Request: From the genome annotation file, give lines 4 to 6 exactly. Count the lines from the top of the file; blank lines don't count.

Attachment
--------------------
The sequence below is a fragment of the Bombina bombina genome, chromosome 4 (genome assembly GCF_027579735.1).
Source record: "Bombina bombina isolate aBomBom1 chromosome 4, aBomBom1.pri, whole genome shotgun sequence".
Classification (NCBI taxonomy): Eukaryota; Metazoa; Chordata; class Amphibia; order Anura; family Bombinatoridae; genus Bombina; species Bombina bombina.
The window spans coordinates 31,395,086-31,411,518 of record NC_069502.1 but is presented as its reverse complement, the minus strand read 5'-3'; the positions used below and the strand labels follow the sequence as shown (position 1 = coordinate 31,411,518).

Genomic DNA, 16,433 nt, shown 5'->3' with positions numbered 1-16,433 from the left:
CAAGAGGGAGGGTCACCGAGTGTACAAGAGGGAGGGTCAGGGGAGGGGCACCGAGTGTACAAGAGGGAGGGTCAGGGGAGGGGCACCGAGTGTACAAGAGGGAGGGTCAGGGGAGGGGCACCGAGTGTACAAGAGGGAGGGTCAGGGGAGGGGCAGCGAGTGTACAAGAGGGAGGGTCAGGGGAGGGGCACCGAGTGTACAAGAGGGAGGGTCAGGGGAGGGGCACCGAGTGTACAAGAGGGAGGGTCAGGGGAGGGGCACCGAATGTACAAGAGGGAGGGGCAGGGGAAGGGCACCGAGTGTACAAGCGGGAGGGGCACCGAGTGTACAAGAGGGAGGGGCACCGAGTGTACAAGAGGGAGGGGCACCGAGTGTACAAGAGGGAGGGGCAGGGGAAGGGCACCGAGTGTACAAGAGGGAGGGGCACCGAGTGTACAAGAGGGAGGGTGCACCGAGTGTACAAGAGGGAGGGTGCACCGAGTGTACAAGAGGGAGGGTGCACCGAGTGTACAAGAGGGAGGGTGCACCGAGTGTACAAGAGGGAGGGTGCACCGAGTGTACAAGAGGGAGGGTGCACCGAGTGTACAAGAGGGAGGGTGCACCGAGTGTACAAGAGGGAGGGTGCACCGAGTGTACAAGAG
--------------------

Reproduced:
The window spans coordinates 31,395,086-31,411,518 of record NC_069502.1 but is presented as its reverse complement, the minus strand read 5'-3'; the positions used below and the strand labels follow the sequence as shown (position 1 = coordinate 31,411,518).

Genomic DNA, 16,433 nt, shown 5'->3' with positions numbered 1-16,433 from the left:
CAAGAGGGAGGGTCACCGAGTGTACAAGAGGGAGGGTCAGGGGAGGGGCACCGAGTGTACAAGAGGGAGGGTCAGGGGAGGGGCACCGAGTGTACAAGAGGGAGGGTCAGGGGAGGGGCACCGAGTGTACAAGAGGGAGGGTCAGGGGAGGGGCAGCGAGTGTACAAGAGGGAGGGTCAGGGGAGGGGCACCGAGTGTACAAGAGGGAGGGTCAGGGGAGGGGCACCGAGTGTACAAGAGGGAGGGTCAGGGGAGGGGCACCGAATGTACAAGAGGGAGGGGCAGGGGAAGGGCACCGAGTGTACAAGCGGGAGGGGCACCGAGTGTACAAGAGGGAGGGGCACCGAGTGTACAAGAGGGAGGGGCACCGAGTGTACAAGAGGGAGGGGCAGGGGAAGGGCACCGAGTGTACAAGAGGGAGGGGCACCGAGTGTACAAGAGGGAGGGTGCACCGAGTGTACAAGAGGGAGGGTGCACCGAGTGTACAAGAGGGAGGGTGCACCGAGTGTACAAGAGGGAGGGTGCACCGAGTGTACAAGAGGGAGGGTGCACCGAGTGTACAAGAGGGAGGGTGCACCGAGTGTACAAGAGGGAGGGTGCACCGAGTGTACAAGAGGGAGGGTGCACCGAGTGTACAAGAG